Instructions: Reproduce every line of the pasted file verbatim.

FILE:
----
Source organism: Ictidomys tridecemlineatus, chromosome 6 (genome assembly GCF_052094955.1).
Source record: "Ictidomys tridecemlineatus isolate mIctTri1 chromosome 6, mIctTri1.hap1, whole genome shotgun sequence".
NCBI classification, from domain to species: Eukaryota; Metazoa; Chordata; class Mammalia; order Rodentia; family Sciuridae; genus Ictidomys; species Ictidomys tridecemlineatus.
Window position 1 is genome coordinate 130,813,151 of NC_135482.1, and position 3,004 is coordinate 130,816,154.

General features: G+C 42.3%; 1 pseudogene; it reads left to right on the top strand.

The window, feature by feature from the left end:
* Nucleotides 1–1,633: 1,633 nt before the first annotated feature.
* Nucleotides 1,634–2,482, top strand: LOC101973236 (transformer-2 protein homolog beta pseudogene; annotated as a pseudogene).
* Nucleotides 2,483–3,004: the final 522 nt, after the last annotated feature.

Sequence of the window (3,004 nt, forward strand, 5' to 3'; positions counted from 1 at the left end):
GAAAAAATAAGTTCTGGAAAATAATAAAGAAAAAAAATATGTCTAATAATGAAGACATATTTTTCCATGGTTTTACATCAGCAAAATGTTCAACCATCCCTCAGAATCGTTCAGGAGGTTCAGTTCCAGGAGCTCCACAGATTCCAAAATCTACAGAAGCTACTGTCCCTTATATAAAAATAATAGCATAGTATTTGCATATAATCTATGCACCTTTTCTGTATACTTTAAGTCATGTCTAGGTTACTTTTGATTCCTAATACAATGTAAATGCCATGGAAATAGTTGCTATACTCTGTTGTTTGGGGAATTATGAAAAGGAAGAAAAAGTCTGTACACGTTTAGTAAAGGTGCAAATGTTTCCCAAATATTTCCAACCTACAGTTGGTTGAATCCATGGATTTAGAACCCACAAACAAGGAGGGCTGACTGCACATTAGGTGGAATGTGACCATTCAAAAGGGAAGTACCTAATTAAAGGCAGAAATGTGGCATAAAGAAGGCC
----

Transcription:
Source organism: Ictidomys tridecemlineatus, chromosome 6 (genome assembly GCF_052094955.1).
Source record: "Ictidomys tridecemlineatus isolate mIctTri1 chromosome 6, mIctTri1.hap1, whole genome shotgun sequence".
NCBI classification, from domain to species: Eukaryota; Metazoa; Chordata; class Mammalia; order Rodentia; family Sciuridae; genus Ictidomys; species Ictidomys tridecemlineatus.
Window position 1 is genome coordinate 130,813,151 of NC_135482.1, and position 3,004 is coordinate 130,816,154.

General features: G+C 42.3%; 1 pseudogene; it reads left to right on the top strand.

The window, feature by feature from the left end:
* Nucleotides 1–1,633: 1,633 nt before the first annotated feature.
* Nucleotides 1,634–2,482, top strand: LOC101973236 (transformer-2 protein homolog beta pseudogene; annotated as a pseudogene).
* Nucleotides 2,483–3,004: the final 522 nt, after the last annotated feature.

Sequence of the window (3,004 nt, forward strand, 5' to 3'; positions counted from 1 at the left end):
GAAAAAATAAGTTCTGGAAAATAATAAAGAAAAAAAATATGTCTAATAATGAAGACATATTTTTCCATGGTTTTACATCAGCAAAATGTTCAACCATCCCTCAGAATCGTTCAGGAGGTTCAGTTCCAGGAGCTCCACAGATTCCAAAATCTACAGAAGCTACTGTCCCTTATATAAAAATAATAGCATAGTATTTGCATATAATCTATGCACCTTTTCTGTATACTTTAAGTCATGTCTAGGTTACTTTTGATTCCTAATACAATGTAAATGCCATGGAAATAGTTGCTATACTCTGTTGTTTGGGGAATTATGAAAAGGAAGAAAAAGTCTGTACACGTTTAGTAAAGGTGCAAATGTTTCCCAAATATTTCCAACCTACAGTTGGTTGAATCCATGGATTTAGAACCCACAAACAAGGAGGGCTGACTGCACATTAGGTGGAATGTGACCATTCAAAAGGGAAGTACCTAATTAAAGGCAGAAATGTGGCATAAAGAAGGCC